Often libertarians think that their philosophy is totally reasonable and acceptable to the public if they can only give them enough arguments, but they haven’t seen the disconnects yet between their own reasoning, the logical conclusions of their philosophy and the false reality the public lives in.
I brought an antiwar message and a warning about looming dictatorship to the election campaigns I’ve been involved in. I tried to tell people the truth as I understood it, that taxation is force and theft, that our freedoms are being taken from us, that war is murder, and even that global warming is a scam. I tried to be relevant. “Relevance” is important. In this case, it means being relevant to people who give a damn.
I have no clue about whether most people understood what I was saying. Probably not – even if they were listening or even got a chance to hear the message – although I know a few here and there understood. Ron Paul’s movement has broken some ground, so I know there are people out there who are moving to understand the world better and to wake others up. But I know that we haven’t moved fast enough.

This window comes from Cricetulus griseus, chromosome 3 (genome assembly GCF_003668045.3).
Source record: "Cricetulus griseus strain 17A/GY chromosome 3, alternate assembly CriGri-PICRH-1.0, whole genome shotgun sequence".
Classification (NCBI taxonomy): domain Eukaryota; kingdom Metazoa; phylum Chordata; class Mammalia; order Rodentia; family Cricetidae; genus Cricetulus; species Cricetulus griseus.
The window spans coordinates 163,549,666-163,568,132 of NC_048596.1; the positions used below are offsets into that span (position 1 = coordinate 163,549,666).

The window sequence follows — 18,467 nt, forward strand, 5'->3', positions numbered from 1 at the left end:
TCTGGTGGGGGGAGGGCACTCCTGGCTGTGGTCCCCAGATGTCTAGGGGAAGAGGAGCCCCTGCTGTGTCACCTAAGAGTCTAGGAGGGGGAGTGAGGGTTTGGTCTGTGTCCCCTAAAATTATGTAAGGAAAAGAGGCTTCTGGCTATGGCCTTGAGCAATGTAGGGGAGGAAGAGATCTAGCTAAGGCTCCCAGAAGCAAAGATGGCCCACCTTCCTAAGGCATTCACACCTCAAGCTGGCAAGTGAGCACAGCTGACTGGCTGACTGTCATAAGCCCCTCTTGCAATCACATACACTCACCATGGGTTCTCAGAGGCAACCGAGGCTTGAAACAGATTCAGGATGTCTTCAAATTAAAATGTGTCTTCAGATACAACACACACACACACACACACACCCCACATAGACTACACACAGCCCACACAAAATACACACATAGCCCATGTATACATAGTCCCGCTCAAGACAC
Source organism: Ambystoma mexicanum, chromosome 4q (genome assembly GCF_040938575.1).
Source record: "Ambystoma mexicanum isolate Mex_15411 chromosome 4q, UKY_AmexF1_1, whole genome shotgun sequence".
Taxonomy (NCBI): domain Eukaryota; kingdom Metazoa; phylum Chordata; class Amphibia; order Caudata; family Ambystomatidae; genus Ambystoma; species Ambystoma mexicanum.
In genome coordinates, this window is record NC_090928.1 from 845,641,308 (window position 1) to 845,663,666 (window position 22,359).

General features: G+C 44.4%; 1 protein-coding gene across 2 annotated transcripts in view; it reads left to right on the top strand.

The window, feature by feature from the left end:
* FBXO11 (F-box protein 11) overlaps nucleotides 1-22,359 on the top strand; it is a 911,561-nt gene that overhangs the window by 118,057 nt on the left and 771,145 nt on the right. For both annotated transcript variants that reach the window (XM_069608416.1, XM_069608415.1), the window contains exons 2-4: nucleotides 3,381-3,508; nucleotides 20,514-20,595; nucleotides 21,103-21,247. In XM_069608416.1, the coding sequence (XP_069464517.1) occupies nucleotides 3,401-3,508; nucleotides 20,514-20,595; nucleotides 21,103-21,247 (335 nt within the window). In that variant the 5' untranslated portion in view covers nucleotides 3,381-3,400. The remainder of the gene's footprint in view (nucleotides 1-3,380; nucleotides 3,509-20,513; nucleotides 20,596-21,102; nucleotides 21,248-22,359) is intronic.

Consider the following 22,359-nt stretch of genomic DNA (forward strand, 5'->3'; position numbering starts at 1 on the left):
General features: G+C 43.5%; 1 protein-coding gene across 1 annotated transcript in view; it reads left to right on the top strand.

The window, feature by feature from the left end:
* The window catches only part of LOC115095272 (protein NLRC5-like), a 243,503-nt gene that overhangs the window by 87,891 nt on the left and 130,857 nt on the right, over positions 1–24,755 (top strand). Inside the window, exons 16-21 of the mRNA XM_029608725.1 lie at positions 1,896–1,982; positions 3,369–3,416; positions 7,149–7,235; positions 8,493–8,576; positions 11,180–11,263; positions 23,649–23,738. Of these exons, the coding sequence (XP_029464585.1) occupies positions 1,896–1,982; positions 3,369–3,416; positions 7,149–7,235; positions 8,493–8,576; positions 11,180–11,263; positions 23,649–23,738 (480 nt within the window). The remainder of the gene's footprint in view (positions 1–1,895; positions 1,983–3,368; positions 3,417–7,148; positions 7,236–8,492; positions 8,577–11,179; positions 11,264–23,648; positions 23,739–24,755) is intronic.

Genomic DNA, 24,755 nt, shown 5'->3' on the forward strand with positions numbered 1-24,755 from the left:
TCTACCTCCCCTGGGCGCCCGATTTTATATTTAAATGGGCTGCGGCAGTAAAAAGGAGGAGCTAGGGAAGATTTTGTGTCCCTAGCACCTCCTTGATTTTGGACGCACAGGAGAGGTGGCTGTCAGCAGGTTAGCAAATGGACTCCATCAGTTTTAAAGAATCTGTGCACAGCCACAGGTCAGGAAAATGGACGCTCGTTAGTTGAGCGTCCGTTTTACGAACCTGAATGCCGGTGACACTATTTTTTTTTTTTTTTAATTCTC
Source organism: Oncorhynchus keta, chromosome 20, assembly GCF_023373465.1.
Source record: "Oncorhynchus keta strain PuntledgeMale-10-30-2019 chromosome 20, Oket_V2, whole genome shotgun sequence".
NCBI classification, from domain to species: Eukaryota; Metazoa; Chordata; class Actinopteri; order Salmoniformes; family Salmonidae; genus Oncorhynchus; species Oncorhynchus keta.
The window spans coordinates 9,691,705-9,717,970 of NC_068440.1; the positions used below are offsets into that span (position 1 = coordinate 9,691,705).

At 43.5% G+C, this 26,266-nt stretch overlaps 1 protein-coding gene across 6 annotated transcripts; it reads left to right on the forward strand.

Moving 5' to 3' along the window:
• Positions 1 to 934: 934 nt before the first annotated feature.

To understand the philosophy of libertarianism properly as well as the real world takes time and individual study and effort. And I’m not even going to assume that libertarianism fills in the whole picture adequately.
The freedom philosophy is not something you’re going to learn by osmosis by hanging around other people. It’s certainly not something you’re going to figure out by waiting for party directors to pass resolutions. I put through my own resolutions in the Libertarian Party of Canada, and it just reinforces my conclusion that everybody should be working out their own resolutions individually, and not waiting for others.
To get back to this issue again about the fear of losing our jobs, it’s a fact that probably people – on the “right” or “left” – who defend the system don’t understand. So a reminder to libertarians – this is not a free market we live in, in no way, shape or form. Many big businesses are involved in contracts with government agencies – agencies that are funded by tax-payers. These corporations make money on the status quo. They fund policy institutes to promote integration of the Americas (one of these “conspiracy theories” that’s “not really happening”!) or to profit from the huge database and surveillance network that is being created, or to network with others in the Establishment.